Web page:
Harold Aucoin CPA Inc.

902-224-0295
A leveraged buy-out:
A leverage buyout exist when you are buying assets (target) and using the target (the assets themselves) as collateral for the loan that you will use to buy the assets (kind of curcular reasoning; isn't it). There are likely endless variations of how to buy an asset and at least partially using the asset itself as collateral for a loan, borrowed from a local bank or credit union. I will concentrate on one scenario.

You want to buy a company. This means you need to buy the shares, and hopefully any outstanding notes (usually shareholder notes). If asked to mortgage the property owned by the target company, the bank or credit union will issue the cheque to the target company. That will go straight to the target company’s bank account. That’s because the property belongs to the target company. This is normal, and it is the essential problem. The buying shareholder must extract the funds borrowed to pay for the shares purchased. The shares are not the property of the target company. They are the property of the individual shareholder(s). The shares are owned by the seller who can be an individual or a “holding company”. Funds extracted from the “target” company are taxable in the hands of the buying shareholder. This means that the buyer has to pay taxes on the proceeds that is to be used to buy the target shares. That’s a big problem.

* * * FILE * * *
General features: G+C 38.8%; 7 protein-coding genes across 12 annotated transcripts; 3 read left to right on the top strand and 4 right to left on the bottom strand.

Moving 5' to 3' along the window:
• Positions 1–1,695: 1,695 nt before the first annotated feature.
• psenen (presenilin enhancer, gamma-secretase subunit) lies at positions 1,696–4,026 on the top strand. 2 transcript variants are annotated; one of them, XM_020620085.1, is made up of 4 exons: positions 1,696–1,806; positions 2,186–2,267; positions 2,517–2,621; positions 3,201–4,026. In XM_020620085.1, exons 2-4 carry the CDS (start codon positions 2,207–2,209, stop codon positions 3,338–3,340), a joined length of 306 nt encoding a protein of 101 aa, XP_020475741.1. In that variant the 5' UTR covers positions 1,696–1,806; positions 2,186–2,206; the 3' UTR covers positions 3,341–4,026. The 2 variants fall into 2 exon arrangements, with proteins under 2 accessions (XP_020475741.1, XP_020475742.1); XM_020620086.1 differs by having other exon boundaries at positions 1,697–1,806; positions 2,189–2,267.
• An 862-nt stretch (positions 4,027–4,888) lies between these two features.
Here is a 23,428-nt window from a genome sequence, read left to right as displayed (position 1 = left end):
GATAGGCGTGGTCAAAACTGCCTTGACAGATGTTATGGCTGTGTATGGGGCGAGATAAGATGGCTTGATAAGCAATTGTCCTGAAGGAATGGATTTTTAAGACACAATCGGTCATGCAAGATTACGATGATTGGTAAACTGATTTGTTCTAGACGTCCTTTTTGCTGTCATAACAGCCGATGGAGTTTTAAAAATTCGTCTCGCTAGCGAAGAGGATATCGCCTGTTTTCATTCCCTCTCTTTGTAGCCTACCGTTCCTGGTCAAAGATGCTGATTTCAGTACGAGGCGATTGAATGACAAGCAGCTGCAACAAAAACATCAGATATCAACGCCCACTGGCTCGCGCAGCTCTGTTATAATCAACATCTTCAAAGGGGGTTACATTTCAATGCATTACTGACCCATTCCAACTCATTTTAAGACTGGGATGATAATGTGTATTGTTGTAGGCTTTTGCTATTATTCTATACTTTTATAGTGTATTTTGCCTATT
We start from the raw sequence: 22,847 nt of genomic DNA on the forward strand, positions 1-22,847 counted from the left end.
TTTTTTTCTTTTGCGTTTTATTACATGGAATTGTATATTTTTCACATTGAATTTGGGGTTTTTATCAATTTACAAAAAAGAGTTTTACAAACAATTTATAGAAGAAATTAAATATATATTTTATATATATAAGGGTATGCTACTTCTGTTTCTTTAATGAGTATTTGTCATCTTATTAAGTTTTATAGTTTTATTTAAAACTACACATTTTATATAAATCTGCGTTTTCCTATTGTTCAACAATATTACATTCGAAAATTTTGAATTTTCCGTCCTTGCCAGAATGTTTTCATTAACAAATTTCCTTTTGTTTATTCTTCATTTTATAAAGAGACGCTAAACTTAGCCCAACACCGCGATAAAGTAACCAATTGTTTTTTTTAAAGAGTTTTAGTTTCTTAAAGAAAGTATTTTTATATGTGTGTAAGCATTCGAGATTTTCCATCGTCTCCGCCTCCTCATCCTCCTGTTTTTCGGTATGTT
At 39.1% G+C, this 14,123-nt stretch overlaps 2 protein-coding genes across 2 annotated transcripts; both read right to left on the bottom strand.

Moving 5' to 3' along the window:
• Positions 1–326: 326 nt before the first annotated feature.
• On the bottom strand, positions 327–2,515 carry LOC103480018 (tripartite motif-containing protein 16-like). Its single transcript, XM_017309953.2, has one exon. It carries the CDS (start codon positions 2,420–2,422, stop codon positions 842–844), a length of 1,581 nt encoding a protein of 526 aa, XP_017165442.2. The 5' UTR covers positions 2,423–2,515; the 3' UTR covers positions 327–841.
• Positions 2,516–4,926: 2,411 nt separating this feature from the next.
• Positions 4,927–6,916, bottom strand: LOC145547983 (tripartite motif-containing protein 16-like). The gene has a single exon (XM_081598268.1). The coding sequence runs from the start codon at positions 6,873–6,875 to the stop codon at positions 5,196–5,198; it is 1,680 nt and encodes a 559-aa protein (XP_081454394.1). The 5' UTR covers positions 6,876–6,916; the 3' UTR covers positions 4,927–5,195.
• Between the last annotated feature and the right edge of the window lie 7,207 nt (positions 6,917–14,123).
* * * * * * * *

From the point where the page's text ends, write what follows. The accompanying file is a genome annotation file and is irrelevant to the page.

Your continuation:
So what is the solution? The mechanics can be as follows (other procedures are possible): The shares are purchased by a holding company in exchange for a promissory note (a promissory note is merely evidence of debt-not the debt itself) to the seller. The assets of the target company are given as collateral to a bank. Both the company purchased and the buying company (holding company) are amalgamated into a single company. The bank issues its check to the amalgamated company. The amalgamated company issues a cheque to the individual seller in satisfaction of the promissory note. You now have both the asset (target) and the loan in the same company. You can claim the interest against profits of the amalgamated company.